That said, I do frequently use free image sources as well for my blog, designs and whatever but, when needed haven't been afraid to pay for imagery (especially when that means handing the bill down the line). I would think that most businesses/non-profits would understand that this is our business and while sometimes you can get/give a deal ... it shouldn't be expected.

PaulieWalnuts

  • On the Wrong Side of the Business
« Reply #40 on: May 13, 2015, 15:48 »
0
This wasn't a charity. It was a big business non-profit. I do review charities that contact me and will send them prints for auctions. Some prints have sold for good amounts and I like to do that type of stuff. But it seems like some non-profits like to communicate like non-profit equals charity which is deceptive. There are plenty of non-profit associations that are massive influential businesses and have nothing to do with charity.

ShadySue

« Reply #41 on: May 13, 2015, 16:21 »
+1
This wasn't a charity. It was a big business non-profit. ...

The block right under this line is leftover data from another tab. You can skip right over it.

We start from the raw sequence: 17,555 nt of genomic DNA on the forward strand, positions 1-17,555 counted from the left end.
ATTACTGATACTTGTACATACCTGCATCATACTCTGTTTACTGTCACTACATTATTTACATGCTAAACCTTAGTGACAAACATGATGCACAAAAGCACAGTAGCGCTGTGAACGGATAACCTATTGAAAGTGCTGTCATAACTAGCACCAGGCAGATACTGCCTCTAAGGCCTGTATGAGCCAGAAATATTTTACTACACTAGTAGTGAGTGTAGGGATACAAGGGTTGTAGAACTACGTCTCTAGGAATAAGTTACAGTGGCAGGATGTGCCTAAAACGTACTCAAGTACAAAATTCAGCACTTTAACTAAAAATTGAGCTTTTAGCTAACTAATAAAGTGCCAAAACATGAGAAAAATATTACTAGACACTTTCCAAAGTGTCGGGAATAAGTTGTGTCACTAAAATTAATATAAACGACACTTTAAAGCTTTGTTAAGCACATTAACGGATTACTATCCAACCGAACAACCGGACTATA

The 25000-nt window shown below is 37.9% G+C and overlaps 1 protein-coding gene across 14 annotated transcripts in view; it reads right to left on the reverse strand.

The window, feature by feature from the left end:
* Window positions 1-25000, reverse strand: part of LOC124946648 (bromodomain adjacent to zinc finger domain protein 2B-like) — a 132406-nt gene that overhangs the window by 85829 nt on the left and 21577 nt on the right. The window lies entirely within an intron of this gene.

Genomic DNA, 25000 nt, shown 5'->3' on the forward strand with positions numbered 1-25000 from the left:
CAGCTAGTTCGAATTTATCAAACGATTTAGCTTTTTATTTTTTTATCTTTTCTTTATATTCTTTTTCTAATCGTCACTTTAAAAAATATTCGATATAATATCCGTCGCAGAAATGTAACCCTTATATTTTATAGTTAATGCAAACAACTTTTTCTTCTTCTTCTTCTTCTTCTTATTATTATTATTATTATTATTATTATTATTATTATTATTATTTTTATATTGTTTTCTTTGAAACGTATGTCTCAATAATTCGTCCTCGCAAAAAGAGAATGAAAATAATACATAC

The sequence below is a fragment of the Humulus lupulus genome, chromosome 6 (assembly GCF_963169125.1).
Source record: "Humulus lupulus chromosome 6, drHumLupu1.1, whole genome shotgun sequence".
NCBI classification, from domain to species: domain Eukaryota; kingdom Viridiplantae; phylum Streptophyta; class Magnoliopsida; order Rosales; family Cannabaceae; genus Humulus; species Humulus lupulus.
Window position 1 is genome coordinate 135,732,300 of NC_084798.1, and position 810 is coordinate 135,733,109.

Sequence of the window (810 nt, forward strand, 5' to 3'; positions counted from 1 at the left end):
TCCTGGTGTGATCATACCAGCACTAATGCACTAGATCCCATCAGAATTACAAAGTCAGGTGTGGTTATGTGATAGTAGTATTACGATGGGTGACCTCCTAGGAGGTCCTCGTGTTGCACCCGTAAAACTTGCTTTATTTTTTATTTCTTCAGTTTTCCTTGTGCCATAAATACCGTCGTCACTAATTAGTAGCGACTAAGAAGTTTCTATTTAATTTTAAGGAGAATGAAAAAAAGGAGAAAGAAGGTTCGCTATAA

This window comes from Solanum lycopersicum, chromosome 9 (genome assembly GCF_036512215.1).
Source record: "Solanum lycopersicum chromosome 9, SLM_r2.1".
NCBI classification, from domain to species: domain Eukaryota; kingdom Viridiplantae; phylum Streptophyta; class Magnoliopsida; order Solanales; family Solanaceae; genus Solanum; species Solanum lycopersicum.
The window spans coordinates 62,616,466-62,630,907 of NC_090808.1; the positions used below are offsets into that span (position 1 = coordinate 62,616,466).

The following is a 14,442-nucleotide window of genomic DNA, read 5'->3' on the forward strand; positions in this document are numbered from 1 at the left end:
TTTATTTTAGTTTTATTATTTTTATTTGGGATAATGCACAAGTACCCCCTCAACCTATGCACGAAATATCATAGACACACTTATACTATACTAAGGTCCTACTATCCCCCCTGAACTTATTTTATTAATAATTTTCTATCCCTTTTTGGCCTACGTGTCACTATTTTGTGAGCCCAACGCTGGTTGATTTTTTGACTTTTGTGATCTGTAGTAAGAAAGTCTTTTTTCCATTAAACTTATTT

Thanks for that.
Every time this topic comes up, I'm left wondering if 'non-profit' is what the US calls a charity (they're different here/UK). Comments in threads seem to use the terms interchangeably.
Clearly they are also different in the US.
« Last Edit: May 13, 2015, 17:01 by ShadySue »

PaulieWalnuts

  • On the Wrong Side of the Business
« Reply #42 on: May 13, 2015, 17:37 »
+3
This wasn't a charity. It was a big business non-profit. ...
Thanks for that.
Every time this topic comes up, I'm left wondering if 'non-profit' is what the US calls a charity (they're different here/UK). Comments in threads seem to use the terms interchangeably.
Clearly they are also different in the US.